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I am a 29 year old woman diagnosed with bipolar disorder type 1 and also suffer from general anxiety and panic attacks. I have only been recently diagnosed but have been ill since I was a teenager. I tend to have mixed-manic episodes, hence the name of my blog. I am a regular guest blogger for Black Dog Tribe. I am not a mental health professional. I am just writing from my own experiences with mental illness. If you wish to use any of my blog content please contact me at lababup@gmail.com. Visit me on twitter @lababup

Tuesday, 10 June 2014

Is mental illness really so different from physical illness?

I have struggled for many years with mental illness. Although the symptoms can be horrible, often the worst part is the fact that other people judge you for having a mental health condition. Sometimes I feel like it is something that I should be able to control and other people often share this sentiment. We have all heard of phrases such as ‘pull yourself together', 'get a grip' and ‘it’s all in the mind, you can fight it’. 

I think that at least some of the stigma surrounding mental illness comes from viewing it as distinctly different from physical illness; what goes on in the mind is seen to be separate from what goes on in the body. In this case, illnesses like cancer and diabetes are strictly physical and illnesses like anxiety, depression and bipolar disorder are strictly mental.

This kind of thinking may lead to stigma in two ways. First, if mental illness is viewed as something which is all in the mind, people see it as less tangible and view it as somehow less real than physical illness. Of course, anyone who has suffered from mental illness has experienced just how real and painful these conditions can be. 

Second, the view that mental illness is distinctly different from physical illness may lead to the view that mental illness is within a person’s control. If it is ‘all in the mind’, the idea is that we can change how we are thinking and feeling; unlike physical illness, we have a choice whether or not to succumb to mental illness. Of course if we have a choice, this is like saying that it is our fault for being ill: choice leads to blame.

I think that there is something wrong with this way of viewing mental illness as distinctly different to physical illness. All human activity is psycho-physical. The body and the mind are interwoven and linked; they affect each other. In which case, there is no sharp divide between mental and physical illness. 

It is clear that our mental health is affected by our physical health. For example, when we are in pain from a physical injury or illness, our mood, energy levels and feelings of anxiety are all affected. Alternatively, if we do something pleasurable with our bodies like exercise (pleasurable for some, though not for me!) or have sex, our mood is lifted and we experience feelings of well-being.

Physical illnesses such as cancer and diabetes may affect our moods and therefore impinge upon our mental health. What about mental illnesses? Many of those who suffer with mental illness will realise that mental health conditions affect the body in many ways. I have had experience with general anxiety disorder, panic disorder and bipolar disorder. Like many others, my experience of these conditions is both mental and physical.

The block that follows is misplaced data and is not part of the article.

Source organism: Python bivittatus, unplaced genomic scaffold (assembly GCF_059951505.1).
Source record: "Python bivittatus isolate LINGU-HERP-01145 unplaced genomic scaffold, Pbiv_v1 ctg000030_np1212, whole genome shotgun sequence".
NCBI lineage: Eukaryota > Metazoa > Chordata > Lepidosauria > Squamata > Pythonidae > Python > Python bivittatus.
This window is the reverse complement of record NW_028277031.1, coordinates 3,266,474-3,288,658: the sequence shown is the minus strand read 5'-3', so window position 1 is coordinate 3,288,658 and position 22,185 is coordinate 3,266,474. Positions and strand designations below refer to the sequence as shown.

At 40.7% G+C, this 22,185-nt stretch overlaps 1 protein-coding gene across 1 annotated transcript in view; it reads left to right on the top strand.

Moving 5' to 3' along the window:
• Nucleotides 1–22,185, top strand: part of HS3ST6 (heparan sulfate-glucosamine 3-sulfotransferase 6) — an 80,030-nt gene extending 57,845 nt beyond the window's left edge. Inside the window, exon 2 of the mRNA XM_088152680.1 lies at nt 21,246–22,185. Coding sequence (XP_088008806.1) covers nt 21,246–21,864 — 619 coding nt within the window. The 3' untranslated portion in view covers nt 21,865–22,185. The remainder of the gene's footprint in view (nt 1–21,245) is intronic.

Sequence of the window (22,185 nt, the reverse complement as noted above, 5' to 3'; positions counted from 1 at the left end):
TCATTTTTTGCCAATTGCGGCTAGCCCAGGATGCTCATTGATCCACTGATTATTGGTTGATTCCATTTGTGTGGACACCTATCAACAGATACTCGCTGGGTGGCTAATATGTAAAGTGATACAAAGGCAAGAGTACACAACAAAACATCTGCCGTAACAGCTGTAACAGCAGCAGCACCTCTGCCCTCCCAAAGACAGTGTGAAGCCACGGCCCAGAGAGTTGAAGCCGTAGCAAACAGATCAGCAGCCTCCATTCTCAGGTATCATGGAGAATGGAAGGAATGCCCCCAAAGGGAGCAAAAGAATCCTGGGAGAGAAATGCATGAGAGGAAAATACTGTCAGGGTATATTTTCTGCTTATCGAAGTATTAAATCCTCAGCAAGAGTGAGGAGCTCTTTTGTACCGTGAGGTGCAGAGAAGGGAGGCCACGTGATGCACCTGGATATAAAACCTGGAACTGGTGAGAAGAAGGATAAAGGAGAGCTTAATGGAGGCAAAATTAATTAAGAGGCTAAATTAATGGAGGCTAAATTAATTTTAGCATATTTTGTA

This is most obvious when I have a panic attack. My whole body goes on high alert, I have a huge adrenalin rush and I feel all the bodily symptoms of this surge in tension: my breathing becomes shallow, my chest becomes tight, I feel nauseous, I feel faint, I shake, I get hot and start to sweat and I feel weak at the knees. A panic attack is a thoroughly physical experience. 

Like anxiety, depression is also experienced both physically and mentally. When I am ill, my whole body feels exhausted, drained and heavy. Sometimes my vision goes strange and everything looks dulled. My appetite changes and I get digestive problems too. My body longs for sleep and I have the urge to hibernate. Opposite to depression is mania. When I am manic my body speeds up. I feel shaky, energetic and full of beans. My body is alert and ready to go. 

I think it should be clear that mental illness, like any other illness, is experienced both mentally and physically. Therefore there is no sharp divide between mental illness and physical illness. Like I said before, all human activity is psycho-physical. Acknowledging this may go some way in removing the idea that we have a choice about whether or not we succumb to mental illness.

An illness is something that goes wrong with the body, which includes the brain of course. Both mental and physical illness should be considered to be on a par with each other. They both affect the body and mind and lead to great pain.  We have no more choice over whether we suffer with mental illness than we do with physical illness. There are always things we can do to try and cope with and manage illness, like exercise, diet and therapy. However, we can’t just snap our fingers and make ourselves well again. 


Of course all this should have been obvious from the start. Who would choose to have a mental illness? Why would someone decide that they will continue on suffering? Surely if it was as simple as pulling oneself together or getting a grip, then the millions of people suffering around the world would be cured by now. No one would choose to experience the painful mental and physical symptoms of these illnesses rather than trying whatever they can to get well again. 

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